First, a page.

Pelvic Floor + Core Activation

I've never had a super strong core, never had a 6 pack. Frankly, that's not what I'm looking for. But I do want to have the core strength to do moderate exercise everyday, keep up with these rascals and simply feel healthy. It took my body a good 3 to 4 months to feel my "normal" again after having my son almost 5 years ago. I gave birth to my daughter almost 9 months ago and I am still working to get my core muscles back to what feels normal to me. This isn't about bouncing back or going to my pre-baby weight, that ship has sailed and frankly I'm fine with that. I carried two human lives and ushered them into this world, I am completely accepting of my softer midsection. But this time around my core was so weak it was causing me discomfort, I felt sluggish and moving my body took more effort. If I wanted to begin working out again, which is so important for my mental health, I would need to strengthen my stomach.

Me weeks before I found out I was pregnant with my second baby.

I wanted to get stronger, but my stomach was so weak and altered from pregnancy that I didn't have the strength to workout as I had before. It didn't make sense to start doing crunches and planks to tighten my stomach muscles, but what should I do? I began researching postpartum exercises. I learned that so many of the muscles that support our core are strengthened through other larger muscle groups within our body - mostly our legs, glutes, posture or posterior chain of muscles. Once I found the key exercises that would help re-build my stomach muscles I began doing them whenever I had time and always with proper form. It is so crucial when working out to use proper form, especially when you're dealing with a weakened muscle group - like my baby making tummy!

Here are some of the exercises that helped me rebuild my core. It took a solid 3 to 4 months of practicing these specific exercises before I could workout harder with other strength training and HIIT workouts.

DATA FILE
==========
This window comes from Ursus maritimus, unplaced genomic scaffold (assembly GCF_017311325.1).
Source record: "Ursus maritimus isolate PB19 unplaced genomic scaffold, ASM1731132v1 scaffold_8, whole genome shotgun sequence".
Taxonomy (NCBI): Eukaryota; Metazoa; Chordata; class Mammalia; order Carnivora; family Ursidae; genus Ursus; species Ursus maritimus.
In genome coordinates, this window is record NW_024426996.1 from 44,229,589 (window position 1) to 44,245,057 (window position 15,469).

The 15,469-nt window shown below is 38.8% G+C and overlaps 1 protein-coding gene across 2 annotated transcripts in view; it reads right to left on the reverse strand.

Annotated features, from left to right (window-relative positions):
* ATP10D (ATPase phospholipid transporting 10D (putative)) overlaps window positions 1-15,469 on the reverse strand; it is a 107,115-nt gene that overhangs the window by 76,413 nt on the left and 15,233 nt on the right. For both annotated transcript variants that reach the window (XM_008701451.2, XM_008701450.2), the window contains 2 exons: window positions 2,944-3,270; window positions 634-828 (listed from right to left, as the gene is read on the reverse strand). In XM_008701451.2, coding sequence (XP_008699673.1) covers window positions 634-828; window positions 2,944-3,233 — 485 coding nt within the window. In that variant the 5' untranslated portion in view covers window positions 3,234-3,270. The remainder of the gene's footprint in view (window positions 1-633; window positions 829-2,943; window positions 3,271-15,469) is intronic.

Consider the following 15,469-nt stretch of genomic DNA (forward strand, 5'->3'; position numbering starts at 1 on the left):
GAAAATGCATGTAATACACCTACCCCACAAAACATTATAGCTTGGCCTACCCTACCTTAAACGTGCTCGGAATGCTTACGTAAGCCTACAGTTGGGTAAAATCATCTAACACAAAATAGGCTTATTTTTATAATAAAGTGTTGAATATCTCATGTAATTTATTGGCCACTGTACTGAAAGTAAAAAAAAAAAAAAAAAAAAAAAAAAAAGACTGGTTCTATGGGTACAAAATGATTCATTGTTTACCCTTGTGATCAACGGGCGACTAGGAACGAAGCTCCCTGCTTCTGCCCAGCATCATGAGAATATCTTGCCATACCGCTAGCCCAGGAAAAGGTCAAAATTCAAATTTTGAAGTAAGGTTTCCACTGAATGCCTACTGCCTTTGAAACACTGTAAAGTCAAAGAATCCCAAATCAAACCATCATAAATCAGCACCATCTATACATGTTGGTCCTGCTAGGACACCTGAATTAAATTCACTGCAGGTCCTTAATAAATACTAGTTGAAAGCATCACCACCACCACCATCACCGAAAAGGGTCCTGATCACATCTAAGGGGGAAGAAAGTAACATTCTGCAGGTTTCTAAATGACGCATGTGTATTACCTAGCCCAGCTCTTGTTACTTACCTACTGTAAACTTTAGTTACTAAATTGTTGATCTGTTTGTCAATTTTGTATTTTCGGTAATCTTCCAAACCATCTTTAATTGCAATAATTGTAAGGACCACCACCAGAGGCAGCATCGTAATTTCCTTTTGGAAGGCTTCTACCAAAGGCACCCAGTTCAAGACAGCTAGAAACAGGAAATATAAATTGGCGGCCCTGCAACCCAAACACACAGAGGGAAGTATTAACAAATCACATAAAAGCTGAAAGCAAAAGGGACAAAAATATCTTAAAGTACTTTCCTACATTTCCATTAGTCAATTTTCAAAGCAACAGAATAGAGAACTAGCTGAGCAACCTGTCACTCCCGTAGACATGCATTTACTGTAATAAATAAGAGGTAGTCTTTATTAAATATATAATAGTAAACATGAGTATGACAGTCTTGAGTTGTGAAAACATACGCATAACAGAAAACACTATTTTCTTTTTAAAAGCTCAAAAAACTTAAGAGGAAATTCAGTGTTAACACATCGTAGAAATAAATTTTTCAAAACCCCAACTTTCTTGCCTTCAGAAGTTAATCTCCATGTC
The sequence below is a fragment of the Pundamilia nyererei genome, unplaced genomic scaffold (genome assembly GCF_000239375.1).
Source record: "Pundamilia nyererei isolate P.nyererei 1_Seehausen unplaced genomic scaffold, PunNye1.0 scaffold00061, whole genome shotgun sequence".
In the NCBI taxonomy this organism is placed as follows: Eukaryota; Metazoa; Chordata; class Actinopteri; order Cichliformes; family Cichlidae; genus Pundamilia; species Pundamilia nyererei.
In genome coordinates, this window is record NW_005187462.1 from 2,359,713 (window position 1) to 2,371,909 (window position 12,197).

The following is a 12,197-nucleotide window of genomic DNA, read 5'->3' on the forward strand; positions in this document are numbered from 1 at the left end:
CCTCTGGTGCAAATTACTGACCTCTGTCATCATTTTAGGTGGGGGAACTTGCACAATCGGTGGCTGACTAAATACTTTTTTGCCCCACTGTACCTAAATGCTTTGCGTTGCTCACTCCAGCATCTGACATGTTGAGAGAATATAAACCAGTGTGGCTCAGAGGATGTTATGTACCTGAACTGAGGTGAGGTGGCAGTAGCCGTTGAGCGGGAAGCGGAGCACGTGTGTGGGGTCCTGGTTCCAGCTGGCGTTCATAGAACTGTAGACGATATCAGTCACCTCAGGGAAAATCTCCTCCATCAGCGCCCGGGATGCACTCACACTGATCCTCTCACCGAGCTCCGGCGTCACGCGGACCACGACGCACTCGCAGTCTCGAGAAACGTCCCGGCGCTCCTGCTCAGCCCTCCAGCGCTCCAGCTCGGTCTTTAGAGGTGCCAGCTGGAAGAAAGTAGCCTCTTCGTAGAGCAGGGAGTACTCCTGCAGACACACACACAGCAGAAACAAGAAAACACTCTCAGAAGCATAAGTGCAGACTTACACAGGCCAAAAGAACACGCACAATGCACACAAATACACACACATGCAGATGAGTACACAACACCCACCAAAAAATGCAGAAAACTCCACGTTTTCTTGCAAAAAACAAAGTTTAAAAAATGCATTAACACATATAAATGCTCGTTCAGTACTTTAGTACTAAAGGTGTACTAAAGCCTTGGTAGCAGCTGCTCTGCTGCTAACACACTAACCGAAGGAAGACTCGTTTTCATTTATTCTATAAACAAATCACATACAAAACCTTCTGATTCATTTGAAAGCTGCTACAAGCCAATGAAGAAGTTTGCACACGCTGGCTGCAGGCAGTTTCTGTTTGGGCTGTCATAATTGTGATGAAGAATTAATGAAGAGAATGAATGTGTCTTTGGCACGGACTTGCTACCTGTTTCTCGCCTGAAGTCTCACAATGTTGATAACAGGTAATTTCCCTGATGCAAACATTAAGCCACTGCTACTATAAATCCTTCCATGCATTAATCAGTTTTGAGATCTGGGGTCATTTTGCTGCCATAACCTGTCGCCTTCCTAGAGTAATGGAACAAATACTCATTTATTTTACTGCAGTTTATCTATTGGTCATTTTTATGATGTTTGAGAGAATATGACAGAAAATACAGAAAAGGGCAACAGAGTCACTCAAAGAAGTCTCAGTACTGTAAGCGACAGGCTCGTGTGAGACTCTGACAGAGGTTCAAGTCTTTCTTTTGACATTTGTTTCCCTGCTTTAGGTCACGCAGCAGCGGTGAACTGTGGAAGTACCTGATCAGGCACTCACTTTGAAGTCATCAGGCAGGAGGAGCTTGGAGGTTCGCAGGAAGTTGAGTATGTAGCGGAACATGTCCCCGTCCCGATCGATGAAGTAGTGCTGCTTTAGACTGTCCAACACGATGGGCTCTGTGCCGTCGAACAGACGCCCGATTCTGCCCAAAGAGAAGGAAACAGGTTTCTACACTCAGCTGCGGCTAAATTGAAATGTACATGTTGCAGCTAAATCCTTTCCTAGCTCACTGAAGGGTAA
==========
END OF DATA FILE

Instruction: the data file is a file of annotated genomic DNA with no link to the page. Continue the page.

Core Exercises


Bridge pose


Heel Taps (laying on your back)

Heel Drags

Start by doing 3 sets of 10-15 reps of the above exercises. A quick google search for any you're unfamiliar with will help. Along with doing this workout I would do pelvic floor exercises and breathing techniques to help pull the abdominal muscles (the 6 pack) back together, since often times the toll of pregnancy on the body results in these muscles separating slightly (a more serious instance of this is called diastasis recti, you should seek help from a medical professional if you think you have this). If you're ever short on time just try to add some squats into your day - these have a huge benefit on strengthening your core and the posterior chain. And if you simply don't have the energy as a new mom to focus on any exercises, try to do some movement or stretching and always maintain good posture - it helps so much with that posterior chain of muscles.

What does it mean to activate your core?

Draw your belly button to your spine and pull your belly button up, as if you were drawing your stomach in and up your spine. When doing a pose, like heel taps, you want to ensure your lower back is flat against the ground at all times - if not back off and do less reps. You'll slowly build strength and will be able to do the exercises with proper form by keeping your stomach muscles drawn in.

Breathing Techniques

Take a deep breath in allowing your belly to fill with air and as you breath out forcefully draw your stomach towards your spine while pulling your belly button up towards your diaphragm. Always remember to draw your belly in on the exhalation So, imagine your belly button pulling back against your spine and up towards your ribs.

Do about 10-15 complete breaths once a day.

I used the Tone It Up app and am in love with their philosophy, how they teach their workouts and their focus on female empowerment through building strong bodies and minds. They have tons of great workouts for prenatal, postnatal, HIIT (High Intensity Interval Training), plyo, and foam rolling. It's worth every penny!

This Website may provide information related to exercise, fitness, diet and nutrition and is intended for your personal use and informational purposes only. You should consult with a physician before beginning any exercise, fitness, diet or nutrition routine, especially if you are pregnant or have pre-existing health conditions. Nothing contained in this Site should be considered as medical advice or diagnosis. Your use of the Website is solely at your own risk.

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